Okafor IA(1)(2)(3), Chia T(4). Author information:
(1)Department of Anatomy, Faculty of Basic Medical Sciences, College of Health
Sciences, Nnamdi Azikiwe University, Nnewi Campus, Nnewi, Nigeria.
(2)Department of Obstetrics and Gynecology, Faculty of Clinical Sciences,
College of Medicine, University of Ibadan, Ibadan, Nigeria.
(3)Pan African University of Life and Earth Science Institute, University of
Ibadan, Ibadan, Nigeria.
(4)Department of Anatomy, Faculty of Basic Medical Sciences, College of Health
Sciences, Nile University of Nigeria, Abuja, Nigeria.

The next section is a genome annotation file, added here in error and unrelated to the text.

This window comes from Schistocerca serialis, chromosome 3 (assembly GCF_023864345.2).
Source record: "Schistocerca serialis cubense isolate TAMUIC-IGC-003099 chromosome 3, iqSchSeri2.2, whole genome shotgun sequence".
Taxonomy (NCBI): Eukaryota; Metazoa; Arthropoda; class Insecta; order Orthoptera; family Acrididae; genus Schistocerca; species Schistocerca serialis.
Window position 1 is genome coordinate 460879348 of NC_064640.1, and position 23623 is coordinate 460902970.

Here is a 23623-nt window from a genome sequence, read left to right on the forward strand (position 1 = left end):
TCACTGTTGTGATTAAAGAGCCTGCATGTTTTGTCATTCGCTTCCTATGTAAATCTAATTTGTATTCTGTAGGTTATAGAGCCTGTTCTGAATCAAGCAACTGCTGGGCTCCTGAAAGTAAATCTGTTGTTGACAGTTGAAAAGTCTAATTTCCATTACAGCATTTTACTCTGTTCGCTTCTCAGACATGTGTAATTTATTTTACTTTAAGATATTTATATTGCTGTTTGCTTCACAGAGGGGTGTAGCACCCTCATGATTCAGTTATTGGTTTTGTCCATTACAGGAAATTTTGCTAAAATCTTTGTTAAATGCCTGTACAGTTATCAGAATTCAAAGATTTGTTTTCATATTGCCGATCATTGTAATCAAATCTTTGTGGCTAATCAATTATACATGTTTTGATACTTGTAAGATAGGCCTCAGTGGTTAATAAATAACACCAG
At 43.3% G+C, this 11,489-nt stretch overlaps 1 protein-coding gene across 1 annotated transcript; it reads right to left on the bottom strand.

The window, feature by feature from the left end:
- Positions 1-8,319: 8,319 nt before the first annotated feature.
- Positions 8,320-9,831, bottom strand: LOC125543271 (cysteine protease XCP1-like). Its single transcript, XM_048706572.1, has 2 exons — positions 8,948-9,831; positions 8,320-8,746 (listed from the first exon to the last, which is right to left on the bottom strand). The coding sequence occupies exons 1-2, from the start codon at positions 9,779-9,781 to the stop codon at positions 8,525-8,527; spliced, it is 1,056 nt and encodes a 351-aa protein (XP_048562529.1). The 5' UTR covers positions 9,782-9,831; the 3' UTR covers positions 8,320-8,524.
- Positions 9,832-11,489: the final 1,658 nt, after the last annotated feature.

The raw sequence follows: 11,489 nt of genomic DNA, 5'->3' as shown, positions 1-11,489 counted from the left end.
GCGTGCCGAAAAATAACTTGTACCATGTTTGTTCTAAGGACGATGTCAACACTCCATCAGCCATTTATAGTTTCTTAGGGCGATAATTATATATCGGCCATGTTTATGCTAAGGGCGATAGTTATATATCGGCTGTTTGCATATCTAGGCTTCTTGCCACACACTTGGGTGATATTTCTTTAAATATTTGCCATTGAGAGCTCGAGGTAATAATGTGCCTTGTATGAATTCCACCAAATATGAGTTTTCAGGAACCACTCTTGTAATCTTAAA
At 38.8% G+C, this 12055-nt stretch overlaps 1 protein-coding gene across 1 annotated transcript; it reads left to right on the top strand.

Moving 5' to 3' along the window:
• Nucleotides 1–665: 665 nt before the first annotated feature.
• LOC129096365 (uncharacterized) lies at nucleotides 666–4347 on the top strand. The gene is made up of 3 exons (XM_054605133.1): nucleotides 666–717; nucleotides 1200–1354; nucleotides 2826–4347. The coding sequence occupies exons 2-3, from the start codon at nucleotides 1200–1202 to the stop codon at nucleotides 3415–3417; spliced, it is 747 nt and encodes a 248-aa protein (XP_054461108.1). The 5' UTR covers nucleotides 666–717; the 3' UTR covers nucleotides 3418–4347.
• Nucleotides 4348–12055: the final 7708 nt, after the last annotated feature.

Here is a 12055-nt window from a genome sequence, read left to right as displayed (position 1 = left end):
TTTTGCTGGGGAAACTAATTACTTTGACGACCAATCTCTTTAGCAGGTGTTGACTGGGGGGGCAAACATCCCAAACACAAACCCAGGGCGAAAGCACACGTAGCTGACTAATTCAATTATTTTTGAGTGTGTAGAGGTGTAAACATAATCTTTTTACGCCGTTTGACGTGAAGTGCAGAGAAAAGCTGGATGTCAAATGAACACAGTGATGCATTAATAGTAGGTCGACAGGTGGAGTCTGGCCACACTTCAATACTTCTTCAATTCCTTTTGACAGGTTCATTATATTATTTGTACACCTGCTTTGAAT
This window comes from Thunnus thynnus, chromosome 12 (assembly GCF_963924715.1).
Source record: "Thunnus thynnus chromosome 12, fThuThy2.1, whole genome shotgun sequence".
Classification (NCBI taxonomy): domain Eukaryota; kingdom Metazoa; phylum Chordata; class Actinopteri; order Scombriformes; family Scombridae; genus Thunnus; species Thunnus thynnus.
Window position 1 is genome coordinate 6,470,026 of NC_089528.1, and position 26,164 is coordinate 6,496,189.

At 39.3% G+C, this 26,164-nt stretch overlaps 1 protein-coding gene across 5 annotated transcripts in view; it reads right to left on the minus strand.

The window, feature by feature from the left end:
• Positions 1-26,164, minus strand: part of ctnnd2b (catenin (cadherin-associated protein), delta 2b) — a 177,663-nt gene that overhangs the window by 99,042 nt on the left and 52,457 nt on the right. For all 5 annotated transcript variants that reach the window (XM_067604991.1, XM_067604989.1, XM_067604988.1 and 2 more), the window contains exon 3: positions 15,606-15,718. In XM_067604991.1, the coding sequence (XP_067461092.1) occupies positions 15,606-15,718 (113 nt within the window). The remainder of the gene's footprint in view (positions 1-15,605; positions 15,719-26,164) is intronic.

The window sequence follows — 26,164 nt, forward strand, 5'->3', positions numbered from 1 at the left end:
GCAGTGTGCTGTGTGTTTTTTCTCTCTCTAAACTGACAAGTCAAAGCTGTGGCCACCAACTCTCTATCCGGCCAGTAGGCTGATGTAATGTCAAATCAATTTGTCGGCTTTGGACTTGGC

The current Coronavirus disease (Covid-19) pandemic has spread to about 220 countries of the world and has resulted in a significant number of deaths globally. Infections are still on the rise, and the impact on the global death rate could be devastating. There are fears over the likely impact of a large number of deaths on body sourcing and handling of cadavers for teaching and research. Historically, epidemics come with several challenges and have often led to some level of negligence of ethical practices and health and safety regulations associated with body sourcing and handling. The authors highlighted some emerging problems in this article, focusing on Africa and Nigeria in particular. These problems include a higher risk of coronavirus exposure for body handlers, shortage of cadavers for teaching and learning, a lack of standard regulations leading to unethical body sourcing and handling, and a lack of monitoring and collaboration needed for a well-coordinated Covid-19 pandemic response strategy. If these issues are ignored, the previous gains made in anatomical ethical practices may be destroyed. Some useful recommendations for policymaking geared toward prevention or curtailing these emerging issues have been instilled in this article.
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